Our Dreams Are So Small

I don’t really watch America’s Got Talent because frankly I find it horrifying. It’s not just that the definition of the word “talent” is so thinly sliced or that the judges’s faces all seem to be melting at the exact same rate, but whereas with most of these performative reality shows, the would-be contestants are whittled down by a team of “professionals” before they ever make it in front of a live studio audience, and the particularly hilarious ones are trotted out via post-production editing for a highlighted blooper reel that we can all schadenfreude at from the comfort and safety of our own homes, the cannon fodder contestants on America’s Got Talent are forced to perform in front of an auditorium of wild animals. Obviously, these people sign legal documents and are so desperate for any kind of attention and so filled with unearned confidence that they willfully subject themselves to the whims of the audience and it is their lack of self-awareness that ultimately drives their humiliation, but watching a human being standing alone on stage as an entire auditorium of straight up MONSTERS stands up and BOOS them loudly and crosses their arms into x’s as if to say “YOU DO NOT EVEN DESERVE TO EXIST” is a painful thing to watch. I hate it. I hate everyone in the auditorium. I hate Sharon Osbourne. I hate the 65-year-old guy who made his own puppets out of ping pong balls and pipe cleaners and performed a weird marionette dance to “Somewhere Over the Rainbow” for making us live his public failure. It’s just not a show for me, I guess. But, so, earlier this week, a young gothic man named Andrew De Leon became the new Susan Boyle when he performed supposedly for the very first time in his entire life for anyone ever. Most of the people who have posted this clip on the Internet talk about how it is a tear-jerker and “so emotional.” We’ll get to that in a second.

Andrew De Leon is basically the face of America’s Got Talent. If the ultimate conceit of the show is that it is giving regular people with incredible talents that have gone overlooked an opportunity to become rich and successful just like Meg Ryan–that somehow you too could be plucked from total obscurity and your sad, civilian life could be transformed into something “special” and “meaningful,” then certainly this performance illustrates that idea. (It always helps to have a nice visual hook. If, for example, you are a good singer, you should def dress up in an outfit that makes it look like you’re going to sing a different kind of song altogether. Or, like Susan Boyle, you should just be ugly.) If Andrew De Leon is to be believed, and why not, let’s believe him, then he is truly the basement genius whose own parents never saw him sing a word. (What? I mean, I believe this to be true, and I’m sure that Andrew De Leon had a childhood that was within the standard deviation of difficulty. Toddlers are so cruel to children with cats eye contact lenses. We could also get into this whole other argument about how at this point, Andrew is an adult, and he is making very clear choices that perpetuate his feelings of isolation, which are his right to make and we should all be more open and generous and accepting in this world, but we should also not be confused when people react in the negative ways that we could easily foresee based on a lifetime of historical precedent. But back to our dreaming!)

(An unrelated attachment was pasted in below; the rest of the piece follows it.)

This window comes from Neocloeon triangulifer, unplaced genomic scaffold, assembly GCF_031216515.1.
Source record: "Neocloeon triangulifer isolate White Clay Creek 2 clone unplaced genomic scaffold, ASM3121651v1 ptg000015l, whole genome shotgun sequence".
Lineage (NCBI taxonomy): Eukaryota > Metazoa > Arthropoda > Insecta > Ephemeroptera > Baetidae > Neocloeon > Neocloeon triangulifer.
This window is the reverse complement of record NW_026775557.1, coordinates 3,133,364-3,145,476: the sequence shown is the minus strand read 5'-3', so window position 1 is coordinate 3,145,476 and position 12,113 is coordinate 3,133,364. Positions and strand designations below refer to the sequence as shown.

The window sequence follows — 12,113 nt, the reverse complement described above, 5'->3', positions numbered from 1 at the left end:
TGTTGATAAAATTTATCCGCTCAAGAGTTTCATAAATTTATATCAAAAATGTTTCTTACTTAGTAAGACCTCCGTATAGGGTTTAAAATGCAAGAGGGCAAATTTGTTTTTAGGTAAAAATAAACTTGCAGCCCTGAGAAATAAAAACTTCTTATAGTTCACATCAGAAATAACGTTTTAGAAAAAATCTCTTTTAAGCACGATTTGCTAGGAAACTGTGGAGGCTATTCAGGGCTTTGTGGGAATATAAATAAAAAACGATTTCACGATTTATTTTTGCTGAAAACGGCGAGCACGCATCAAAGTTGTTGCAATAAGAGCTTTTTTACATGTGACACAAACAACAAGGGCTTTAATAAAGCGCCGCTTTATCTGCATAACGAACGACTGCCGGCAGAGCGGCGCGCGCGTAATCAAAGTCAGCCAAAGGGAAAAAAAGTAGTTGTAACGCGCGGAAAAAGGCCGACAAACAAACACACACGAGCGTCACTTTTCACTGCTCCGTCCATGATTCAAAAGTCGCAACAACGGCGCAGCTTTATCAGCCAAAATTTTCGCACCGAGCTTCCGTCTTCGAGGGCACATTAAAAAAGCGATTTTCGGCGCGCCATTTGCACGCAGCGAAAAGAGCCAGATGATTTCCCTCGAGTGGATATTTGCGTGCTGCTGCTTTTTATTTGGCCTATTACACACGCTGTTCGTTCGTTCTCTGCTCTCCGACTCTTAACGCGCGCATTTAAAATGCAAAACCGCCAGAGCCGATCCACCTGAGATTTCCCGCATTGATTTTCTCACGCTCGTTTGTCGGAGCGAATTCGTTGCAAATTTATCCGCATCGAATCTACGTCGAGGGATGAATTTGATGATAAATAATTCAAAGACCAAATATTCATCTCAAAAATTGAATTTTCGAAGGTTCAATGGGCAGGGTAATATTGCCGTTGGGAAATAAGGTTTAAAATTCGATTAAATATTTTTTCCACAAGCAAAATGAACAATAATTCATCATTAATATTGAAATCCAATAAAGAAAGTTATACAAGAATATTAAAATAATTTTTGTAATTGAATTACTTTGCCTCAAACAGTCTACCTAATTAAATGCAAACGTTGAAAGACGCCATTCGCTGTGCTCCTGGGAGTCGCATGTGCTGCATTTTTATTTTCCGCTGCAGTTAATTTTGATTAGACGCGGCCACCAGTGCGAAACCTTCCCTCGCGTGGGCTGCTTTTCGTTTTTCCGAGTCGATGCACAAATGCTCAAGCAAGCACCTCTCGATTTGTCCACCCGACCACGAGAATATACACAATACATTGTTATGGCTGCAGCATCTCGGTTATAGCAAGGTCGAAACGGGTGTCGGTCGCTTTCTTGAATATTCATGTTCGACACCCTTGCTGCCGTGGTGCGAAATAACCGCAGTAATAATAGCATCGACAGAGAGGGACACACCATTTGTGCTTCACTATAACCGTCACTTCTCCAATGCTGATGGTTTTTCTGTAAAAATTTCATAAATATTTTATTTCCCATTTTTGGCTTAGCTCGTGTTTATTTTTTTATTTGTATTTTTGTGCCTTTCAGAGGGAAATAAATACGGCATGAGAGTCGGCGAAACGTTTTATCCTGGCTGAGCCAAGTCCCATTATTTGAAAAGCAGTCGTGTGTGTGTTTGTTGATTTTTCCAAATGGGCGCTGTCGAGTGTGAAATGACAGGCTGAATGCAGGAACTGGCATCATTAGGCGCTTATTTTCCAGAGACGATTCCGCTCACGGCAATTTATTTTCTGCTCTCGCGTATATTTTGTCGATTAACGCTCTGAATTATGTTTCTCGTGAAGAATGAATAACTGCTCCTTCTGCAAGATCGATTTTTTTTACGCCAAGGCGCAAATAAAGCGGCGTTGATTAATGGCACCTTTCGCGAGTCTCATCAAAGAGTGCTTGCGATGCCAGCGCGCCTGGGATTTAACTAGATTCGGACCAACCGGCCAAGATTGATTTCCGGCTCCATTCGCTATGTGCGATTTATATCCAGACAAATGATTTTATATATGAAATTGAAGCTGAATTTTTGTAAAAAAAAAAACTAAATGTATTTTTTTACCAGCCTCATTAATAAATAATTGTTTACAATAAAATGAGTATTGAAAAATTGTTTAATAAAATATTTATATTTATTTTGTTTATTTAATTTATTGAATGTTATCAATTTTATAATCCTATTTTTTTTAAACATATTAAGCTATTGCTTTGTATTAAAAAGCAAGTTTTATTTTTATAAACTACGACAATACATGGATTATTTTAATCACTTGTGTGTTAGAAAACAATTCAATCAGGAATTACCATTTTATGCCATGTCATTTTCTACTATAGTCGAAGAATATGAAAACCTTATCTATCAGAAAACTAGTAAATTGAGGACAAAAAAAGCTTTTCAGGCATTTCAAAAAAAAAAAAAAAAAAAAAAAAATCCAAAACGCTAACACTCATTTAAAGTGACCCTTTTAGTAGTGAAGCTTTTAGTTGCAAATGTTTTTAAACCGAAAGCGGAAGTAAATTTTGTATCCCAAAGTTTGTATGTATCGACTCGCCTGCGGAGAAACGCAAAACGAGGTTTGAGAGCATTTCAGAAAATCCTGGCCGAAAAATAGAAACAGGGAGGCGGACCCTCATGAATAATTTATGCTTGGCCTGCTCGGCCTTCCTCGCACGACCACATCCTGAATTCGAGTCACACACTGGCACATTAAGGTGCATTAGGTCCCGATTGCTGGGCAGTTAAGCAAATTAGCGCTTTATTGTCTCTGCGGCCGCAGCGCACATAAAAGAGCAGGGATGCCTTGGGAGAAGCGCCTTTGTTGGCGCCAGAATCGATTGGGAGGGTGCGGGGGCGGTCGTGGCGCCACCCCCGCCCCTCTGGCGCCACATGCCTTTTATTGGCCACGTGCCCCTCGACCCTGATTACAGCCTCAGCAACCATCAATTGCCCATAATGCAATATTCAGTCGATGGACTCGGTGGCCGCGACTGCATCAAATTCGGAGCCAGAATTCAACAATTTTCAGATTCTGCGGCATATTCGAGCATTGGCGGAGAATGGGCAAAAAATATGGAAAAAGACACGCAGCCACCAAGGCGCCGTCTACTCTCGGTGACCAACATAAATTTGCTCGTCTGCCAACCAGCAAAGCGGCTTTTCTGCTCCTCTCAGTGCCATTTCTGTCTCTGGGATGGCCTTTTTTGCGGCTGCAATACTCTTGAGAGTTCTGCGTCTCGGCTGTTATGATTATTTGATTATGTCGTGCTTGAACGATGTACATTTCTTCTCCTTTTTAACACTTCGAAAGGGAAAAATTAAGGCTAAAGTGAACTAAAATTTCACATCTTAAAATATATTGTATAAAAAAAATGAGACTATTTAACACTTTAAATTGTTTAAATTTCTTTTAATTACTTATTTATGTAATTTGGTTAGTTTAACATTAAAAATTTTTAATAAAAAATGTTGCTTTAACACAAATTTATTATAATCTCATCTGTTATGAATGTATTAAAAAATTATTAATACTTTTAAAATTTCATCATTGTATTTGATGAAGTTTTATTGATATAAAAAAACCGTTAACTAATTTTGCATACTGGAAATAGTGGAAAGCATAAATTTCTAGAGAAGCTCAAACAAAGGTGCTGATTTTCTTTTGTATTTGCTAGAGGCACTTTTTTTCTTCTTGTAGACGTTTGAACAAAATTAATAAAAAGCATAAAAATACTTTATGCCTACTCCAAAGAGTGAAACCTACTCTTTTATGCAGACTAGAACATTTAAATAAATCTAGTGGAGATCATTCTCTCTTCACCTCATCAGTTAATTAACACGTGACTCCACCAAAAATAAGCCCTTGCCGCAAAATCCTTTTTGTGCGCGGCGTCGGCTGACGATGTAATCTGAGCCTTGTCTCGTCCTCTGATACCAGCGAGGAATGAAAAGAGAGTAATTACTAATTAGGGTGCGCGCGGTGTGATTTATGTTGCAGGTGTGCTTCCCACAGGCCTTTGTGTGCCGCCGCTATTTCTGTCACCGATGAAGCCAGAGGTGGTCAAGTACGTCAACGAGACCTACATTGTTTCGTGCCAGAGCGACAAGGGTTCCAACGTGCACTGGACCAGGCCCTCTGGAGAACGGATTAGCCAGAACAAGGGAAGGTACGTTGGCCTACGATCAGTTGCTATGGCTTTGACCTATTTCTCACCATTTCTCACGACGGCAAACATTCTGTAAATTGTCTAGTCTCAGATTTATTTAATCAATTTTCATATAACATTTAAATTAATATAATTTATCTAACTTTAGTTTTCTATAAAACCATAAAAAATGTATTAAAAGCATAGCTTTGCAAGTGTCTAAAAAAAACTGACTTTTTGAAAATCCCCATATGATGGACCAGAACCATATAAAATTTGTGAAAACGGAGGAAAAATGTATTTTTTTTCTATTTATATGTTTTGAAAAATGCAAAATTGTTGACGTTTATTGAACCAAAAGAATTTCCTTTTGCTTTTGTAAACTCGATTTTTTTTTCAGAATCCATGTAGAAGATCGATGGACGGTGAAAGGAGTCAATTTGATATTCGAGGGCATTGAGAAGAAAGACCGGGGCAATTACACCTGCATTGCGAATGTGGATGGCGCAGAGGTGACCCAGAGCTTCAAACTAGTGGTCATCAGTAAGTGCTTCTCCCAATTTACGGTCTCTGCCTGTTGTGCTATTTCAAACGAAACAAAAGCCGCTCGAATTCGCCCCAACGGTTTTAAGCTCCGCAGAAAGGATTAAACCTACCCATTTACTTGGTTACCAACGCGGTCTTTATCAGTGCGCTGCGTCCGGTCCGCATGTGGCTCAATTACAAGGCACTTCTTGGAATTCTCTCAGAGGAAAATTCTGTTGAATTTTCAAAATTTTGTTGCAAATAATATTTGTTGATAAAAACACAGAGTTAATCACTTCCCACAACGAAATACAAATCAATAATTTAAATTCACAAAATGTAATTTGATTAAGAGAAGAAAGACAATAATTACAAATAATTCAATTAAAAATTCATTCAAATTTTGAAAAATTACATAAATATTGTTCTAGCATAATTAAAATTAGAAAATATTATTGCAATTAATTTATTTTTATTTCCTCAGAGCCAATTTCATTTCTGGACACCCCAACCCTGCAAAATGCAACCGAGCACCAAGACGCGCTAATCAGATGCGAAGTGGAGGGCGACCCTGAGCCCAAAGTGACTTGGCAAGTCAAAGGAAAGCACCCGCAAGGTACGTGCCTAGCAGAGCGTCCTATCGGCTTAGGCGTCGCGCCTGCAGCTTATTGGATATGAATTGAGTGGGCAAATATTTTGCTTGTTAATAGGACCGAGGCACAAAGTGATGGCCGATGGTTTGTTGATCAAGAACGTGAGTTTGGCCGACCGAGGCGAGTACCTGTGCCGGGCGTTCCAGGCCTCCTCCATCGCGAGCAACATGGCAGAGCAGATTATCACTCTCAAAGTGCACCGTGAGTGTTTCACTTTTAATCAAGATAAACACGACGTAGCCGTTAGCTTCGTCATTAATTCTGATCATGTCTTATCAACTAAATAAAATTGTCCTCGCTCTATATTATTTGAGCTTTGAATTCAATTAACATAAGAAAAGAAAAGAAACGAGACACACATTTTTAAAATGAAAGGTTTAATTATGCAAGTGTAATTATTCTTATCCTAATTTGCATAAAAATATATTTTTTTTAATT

The thing about this clip that gets me is not the Internet-ready conflict between Andrew’s goth outfit and operatic aspirations. It’s 1912, guys. We need to finally come to terms with the fact that sometimes nice voices come out of unexpected bodies. And it’s not all of the reaction shots of people CRYING in the audience because SERIOUSLY, AUDIENCE? You should talk to someone. This audience needs to check if its meds are balanced because one second they’re shrieking for someone to be murdered because their break-dancing routine wasn’t dope enough, and now they are crying because of OPERA as if any of these fucks even heard an opera before in their goddamned lives. Work it out! And I’m definitely not particularly swayed by the throwaway idea of getting a reality TV ticket to Las Vegas as some kind of stepping stone to I don’t even know what? A CD? Who knows.

Here is the thing that does kind of get me about this clip, because I am an adult, and I can admit when a clip kind of gets me: what gets me about this clip is that basically what is happening here, the simple wish fulfillment of this moment when you strip away all of the noise and the mascara and the Nick Cannons is a dude standing on stage and having his parents tell him that they love him and that they are proud of him. That’s fucking IT. That’s the only thing of any truth that’s happening here, but it’s kind of an important truth, and it’s kind of the only truth anyone ever really wants. The whole reason most people would even subject themselves to the harsh, sodium glow of the reality TV spotlight is because they desperately need someone, anyone to tell them “we see you. You are alive and you exist and that means something to someone on this planet, at least for now.” Everyone’s dreams are so small. We should probably dream even smaller, though. Seeing Andrew De Leon get the thing everyone secretly wants without ever knowing or admitting that they want it makes you kind of hope he’ll just go home now. Don’t go to Las Vegas! You already won the grand prize! Leave the animals to scream over the scraps.

Or whatever.